Activity travel of population segments grouped by daily time-use: GPS tracking in Halifax, Canada

This paper examines the weekday activity patterns and associated travel behaviour of urban residents grouped by similarity of their daily time-use profiles. The authors analyze the two-day in-home and out-of-home activity of respondents to the large STAR time-use and travel survey. The efficient Fuzzy C-Means (FCM) clustering algorithm yields 12 clusters of activity days grouped by homogeneous activity patterns. Six clusters are characterized as out-of-home workers, five as non-workers, and one as students. Time-stamped GPS-tracking of activity is employed to map out-of-home locations of individuals at key times in the day, which reveals considerable variation between the groups in their locational and temporal preferences. Worker groups cluster in employment areas, with 9-5 workers focused downtown and earlier-shift workers in suburban business parks. Non-workers are more dispersed, and more clustered in retail/service areas. Time-diary data also show clear variations in typical trip-tour behaviour, relating both to trip purposes and to tour complexity: non-worker groups take more tours, on average, but fewer complex tours.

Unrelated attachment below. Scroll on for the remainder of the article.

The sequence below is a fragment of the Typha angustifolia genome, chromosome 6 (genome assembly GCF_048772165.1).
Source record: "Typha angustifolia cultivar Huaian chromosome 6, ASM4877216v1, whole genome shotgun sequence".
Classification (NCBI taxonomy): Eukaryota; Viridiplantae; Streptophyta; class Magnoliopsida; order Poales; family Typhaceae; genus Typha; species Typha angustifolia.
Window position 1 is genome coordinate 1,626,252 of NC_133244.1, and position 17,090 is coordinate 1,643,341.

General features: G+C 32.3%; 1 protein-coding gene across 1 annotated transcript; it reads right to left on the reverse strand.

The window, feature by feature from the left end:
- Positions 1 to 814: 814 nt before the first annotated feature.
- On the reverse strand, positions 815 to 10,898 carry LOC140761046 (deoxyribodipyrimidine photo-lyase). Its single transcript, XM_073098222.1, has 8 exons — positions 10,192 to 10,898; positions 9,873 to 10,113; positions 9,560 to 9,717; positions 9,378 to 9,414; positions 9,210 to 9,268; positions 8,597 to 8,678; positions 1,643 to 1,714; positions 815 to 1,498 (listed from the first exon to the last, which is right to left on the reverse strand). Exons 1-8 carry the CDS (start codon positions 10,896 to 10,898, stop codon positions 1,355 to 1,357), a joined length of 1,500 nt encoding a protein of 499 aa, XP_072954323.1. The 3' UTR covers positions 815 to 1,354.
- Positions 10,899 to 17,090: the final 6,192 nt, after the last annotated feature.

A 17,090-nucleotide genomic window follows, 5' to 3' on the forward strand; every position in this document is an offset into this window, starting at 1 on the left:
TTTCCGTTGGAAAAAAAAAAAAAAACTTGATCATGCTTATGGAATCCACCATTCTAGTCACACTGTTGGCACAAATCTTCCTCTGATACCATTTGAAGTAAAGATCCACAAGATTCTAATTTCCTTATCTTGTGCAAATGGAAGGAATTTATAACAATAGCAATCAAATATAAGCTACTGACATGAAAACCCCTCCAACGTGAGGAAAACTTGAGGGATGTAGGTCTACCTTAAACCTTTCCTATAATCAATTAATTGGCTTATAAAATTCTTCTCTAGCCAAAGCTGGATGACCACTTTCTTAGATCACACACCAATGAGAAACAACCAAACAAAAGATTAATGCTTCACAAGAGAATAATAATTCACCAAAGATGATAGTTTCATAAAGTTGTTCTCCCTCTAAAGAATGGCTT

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  • Accession Number: 01718471
  • Record Type: Publication
  • Files: TRIS
  • Created Date: May 31 2019 3:08PM